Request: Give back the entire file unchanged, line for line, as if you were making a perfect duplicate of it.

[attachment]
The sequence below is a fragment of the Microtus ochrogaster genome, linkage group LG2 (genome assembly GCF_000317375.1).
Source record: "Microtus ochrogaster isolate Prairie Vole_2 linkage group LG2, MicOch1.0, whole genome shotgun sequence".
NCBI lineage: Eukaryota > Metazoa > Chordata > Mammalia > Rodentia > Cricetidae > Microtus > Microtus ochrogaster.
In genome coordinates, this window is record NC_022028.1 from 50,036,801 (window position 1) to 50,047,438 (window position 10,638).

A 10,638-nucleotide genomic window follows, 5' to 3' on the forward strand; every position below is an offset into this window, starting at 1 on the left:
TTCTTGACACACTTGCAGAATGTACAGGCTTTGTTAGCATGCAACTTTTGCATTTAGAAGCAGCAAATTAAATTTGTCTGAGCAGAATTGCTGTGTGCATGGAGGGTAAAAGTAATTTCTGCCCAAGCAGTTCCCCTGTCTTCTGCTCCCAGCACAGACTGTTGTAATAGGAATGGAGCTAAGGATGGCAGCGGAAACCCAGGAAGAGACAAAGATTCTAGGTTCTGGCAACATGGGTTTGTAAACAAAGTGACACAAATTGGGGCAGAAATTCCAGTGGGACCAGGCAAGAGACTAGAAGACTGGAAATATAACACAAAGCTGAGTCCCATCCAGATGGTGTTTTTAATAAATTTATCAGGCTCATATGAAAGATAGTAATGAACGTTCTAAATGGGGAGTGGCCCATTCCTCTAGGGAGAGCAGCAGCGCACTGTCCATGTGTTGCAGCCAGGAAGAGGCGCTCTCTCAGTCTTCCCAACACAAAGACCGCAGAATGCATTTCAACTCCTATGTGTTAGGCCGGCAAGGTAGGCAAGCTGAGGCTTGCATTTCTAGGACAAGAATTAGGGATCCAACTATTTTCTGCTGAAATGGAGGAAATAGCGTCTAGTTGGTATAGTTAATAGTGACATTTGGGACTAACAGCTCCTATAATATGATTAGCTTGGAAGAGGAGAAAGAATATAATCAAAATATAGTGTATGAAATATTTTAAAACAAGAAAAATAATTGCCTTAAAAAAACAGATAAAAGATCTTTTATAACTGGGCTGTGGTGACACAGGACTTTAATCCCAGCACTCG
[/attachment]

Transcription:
The sequence below is a fragment of the Microtus ochrogaster genome, linkage group LG2 (genome assembly GCF_000317375.1).
Source record: "Microtus ochrogaster isolate Prairie Vole_2 linkage group LG2, MicOch1.0, whole genome shotgun sequence".
NCBI lineage: Eukaryota > Metazoa > Chordata > Mammalia > Rodentia > Cricetidae > Microtus > Microtus ochrogaster.
In genome coordinates, this window is record NC_022028.1 from 50,036,801 (window position 1) to 50,047,438 (window position 10,638).

A 10,638-nucleotide genomic window follows, 5' to 3' on the forward strand; every position below is an offset into this window, starting at 1 on the left:
TTCTTGACACACTTGCAGAATGTACAGGCTTTGTTAGCATGCAACTTTTGCATTTAGAAGCAGCAAATTAAATTTGTCTGAGCAGAATTGCTGTGTGCATGGAGGGTAAAAGTAATTTCTGCCCAAGCAGTTCCCCTGTCTTCTGCTCCCAGCACAGACTGTTGTAATAGGAATGGAGCTAAGGATGGCAGCGGAAACCCAGGAAGAGACAAAGATTCTAGGTTCTGGCAACATGGGTTTGTAAACAAAGTGACACAAATTGGGGCAGAAATTCCAGTGGGACCAGGCAAGAGACTAGAAGACTGGAAATATAACACAAAGCTGAGTCCCATCCAGATGGTGTTTTTAATAAATTTATCAGGCTCATATGAAAGATAGTAATGAACGTTCTAAATGGGGAGTGGCCCATTCCTCTAGGGAGAGCAGCAGCGCACTGTCCATGTGTTGCAGCCAGGAAGAGGCGCTCTCTCAGTCTTCCCAACACAAAGACCGCAGAATGCATTTCAACTCCTATGTGTTAGGCCGGCAAGGTAGGCAAGCTGAGGCTTGCATTTCTAGGACAAGAATTAGGGATCCAACTATTTTCTGCTGAAATGGAGGAAATAGCGTCTAGTTGGTATAGTTAATAGTGACATTTGGGACTAACAGCTCCTATAATATGATTAGCTTGGAAGAGGAGAAAGAATATAATCAAAATATAGTGTATGAAATATTTTAAAACAAGAAAAATAATTGCCTTAAAAAAACAGATAAAAGATCTTTTATAACTGGGCTGTGGTGACACAGGACTTTAATCCCAGCACTCG